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Department Dwellings

Area houses depict another way to buy a home.

Hanging in the foyer, to the right of a doorway leading into Phil and Kathleen Vitale’s kitchen, two framed objects stand out against the off-white paint of the wall. Not the typical family photo or scenic snapshot, these frames contain something else entirely. Kathleen Vitale is more than happy to explain. She takes them down and brings them to the kitchen counter for a closer look. The first frame, she points out, holds a series of black-and-white photographs sent on a past Christmas holiday from the house’s former owner. The second holds a Sears catalogue advertisement for a house, dating almost a century ago. It’s her house – or at least her model. Built in 1910, Vitale’s home, located in Arlington’s Cherrydale neighborhood, is one of the first waves of Sears kit houses offered to the American public, or more specifically, model number 167 – the Maytown.

OFFERED BY SEARS, Roebuck and Company throughout the first half of the 20th century, models such as Vitale’s Maytown were a popular housing phenomenon in American culture – geared toward the growing number of middle-class families leaving urban areas in search of large spaces and inexpensive housing. And unlike today’s construction companies, assembly for a Sears’s kit house was “do-it-yourself.”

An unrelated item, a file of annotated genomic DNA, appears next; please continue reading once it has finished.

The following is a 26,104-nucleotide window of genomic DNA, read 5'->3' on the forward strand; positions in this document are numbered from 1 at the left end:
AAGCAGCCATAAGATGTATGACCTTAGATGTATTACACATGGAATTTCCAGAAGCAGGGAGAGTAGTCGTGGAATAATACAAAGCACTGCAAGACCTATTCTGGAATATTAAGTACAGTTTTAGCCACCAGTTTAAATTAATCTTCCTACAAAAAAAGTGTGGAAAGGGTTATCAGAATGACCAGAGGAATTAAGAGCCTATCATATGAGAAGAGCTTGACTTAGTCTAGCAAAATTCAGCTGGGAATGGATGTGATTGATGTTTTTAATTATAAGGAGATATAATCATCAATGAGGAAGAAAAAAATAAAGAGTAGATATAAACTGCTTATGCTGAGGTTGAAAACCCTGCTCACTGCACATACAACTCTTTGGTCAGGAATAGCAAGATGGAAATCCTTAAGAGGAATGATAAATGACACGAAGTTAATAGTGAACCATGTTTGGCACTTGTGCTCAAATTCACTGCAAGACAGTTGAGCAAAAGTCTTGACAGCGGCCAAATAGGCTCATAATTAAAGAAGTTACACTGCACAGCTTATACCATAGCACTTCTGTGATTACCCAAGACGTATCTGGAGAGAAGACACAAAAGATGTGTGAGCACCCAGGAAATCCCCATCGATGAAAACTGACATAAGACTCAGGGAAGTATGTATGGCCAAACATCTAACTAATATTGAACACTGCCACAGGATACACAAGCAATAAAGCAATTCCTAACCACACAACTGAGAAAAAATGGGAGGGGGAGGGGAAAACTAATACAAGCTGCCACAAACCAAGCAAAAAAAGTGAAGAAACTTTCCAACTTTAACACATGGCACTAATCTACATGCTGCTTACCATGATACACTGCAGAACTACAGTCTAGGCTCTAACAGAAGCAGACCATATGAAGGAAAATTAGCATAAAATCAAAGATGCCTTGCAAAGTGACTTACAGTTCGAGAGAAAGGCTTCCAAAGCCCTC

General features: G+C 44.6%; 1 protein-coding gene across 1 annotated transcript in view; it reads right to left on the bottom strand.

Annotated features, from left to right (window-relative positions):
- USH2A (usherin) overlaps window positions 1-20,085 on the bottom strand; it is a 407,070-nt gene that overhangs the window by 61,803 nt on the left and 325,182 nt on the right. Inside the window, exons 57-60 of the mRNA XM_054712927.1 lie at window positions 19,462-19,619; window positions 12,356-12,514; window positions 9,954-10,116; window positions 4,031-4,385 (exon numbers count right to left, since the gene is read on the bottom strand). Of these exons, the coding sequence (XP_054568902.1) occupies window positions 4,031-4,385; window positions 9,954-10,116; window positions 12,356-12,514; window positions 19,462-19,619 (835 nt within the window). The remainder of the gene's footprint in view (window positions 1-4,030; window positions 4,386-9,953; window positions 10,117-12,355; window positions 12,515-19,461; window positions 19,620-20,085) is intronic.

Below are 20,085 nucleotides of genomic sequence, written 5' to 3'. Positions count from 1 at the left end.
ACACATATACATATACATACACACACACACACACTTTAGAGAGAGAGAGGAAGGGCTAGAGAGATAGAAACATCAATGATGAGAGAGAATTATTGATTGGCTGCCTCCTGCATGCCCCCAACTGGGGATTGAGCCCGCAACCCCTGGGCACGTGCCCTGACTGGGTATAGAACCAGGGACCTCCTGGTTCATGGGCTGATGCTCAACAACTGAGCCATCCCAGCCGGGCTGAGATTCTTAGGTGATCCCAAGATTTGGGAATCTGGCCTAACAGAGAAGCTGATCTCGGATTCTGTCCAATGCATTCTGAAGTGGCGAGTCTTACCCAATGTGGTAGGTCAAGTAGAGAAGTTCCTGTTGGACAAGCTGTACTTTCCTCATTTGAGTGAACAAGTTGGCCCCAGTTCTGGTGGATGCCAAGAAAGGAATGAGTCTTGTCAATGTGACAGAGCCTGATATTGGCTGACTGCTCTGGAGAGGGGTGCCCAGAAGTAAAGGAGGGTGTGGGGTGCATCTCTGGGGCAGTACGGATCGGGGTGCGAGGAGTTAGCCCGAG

“First you get a catalogue and you choose the model,” said Kathy Holt Springston, an Arlington resident who has documented Sears’s kit houses in the region since the 1970s. Springston explained that the first installment of the house to ship featured material for building a foundation, arriving on railroad box cars.

“Second would be the interior walls,” she said. And so forth. “Sears provided houses for the average American,” she continued. “That was something we needed and still do. There wasn’t anything innovative about the designs – it was in the marketing and making it affordable.”

Complete with a set of instructions for self-assembly, this is how many American families made their homes between the years 1908-1940, when Sears’ “Modern Home” series was offered. According to Springston, by the end of World War I, the economic boom had a profound effect on the success of kit houses.

“The 1920s were such a period of growth,” said Springston. “Which was it? Optimism that fueled growth or growth that fueled optimism? Sears was there at the right time.”

But while Sears, as well as other companies such as Montgomery Ward, enjoyed an amount of success selling kit houses in the first half of the century – Springston claims that at one time there were nearly 500,000 nation-wide – it was the company’s method of transportation which caused its demise.

“The thing that killed them was the decline of the railways,” she said. “It was that decline that really put the kibosh on them.”

IN THE 1980s, “Houses By Mail: A Guide to Houses from Sears, Roebuck and Company,” written by Katherine Cole Stevenson and H. Ward Jandi, was published, breathing new life into the appreciation of kit houses – which, according to Springston, had grown passé by the 1960s. For Herndon resident Don Brumbaugh, the rediscovery of this piece of American culture captures the imagination. Brumbaugh remembers first learning about the dwellings from a real estate agent in the late 1980s after relocating from Orlando to Pittsburgh. Since then, he’s been hooked, searching out potential Sears models in Fairfax County.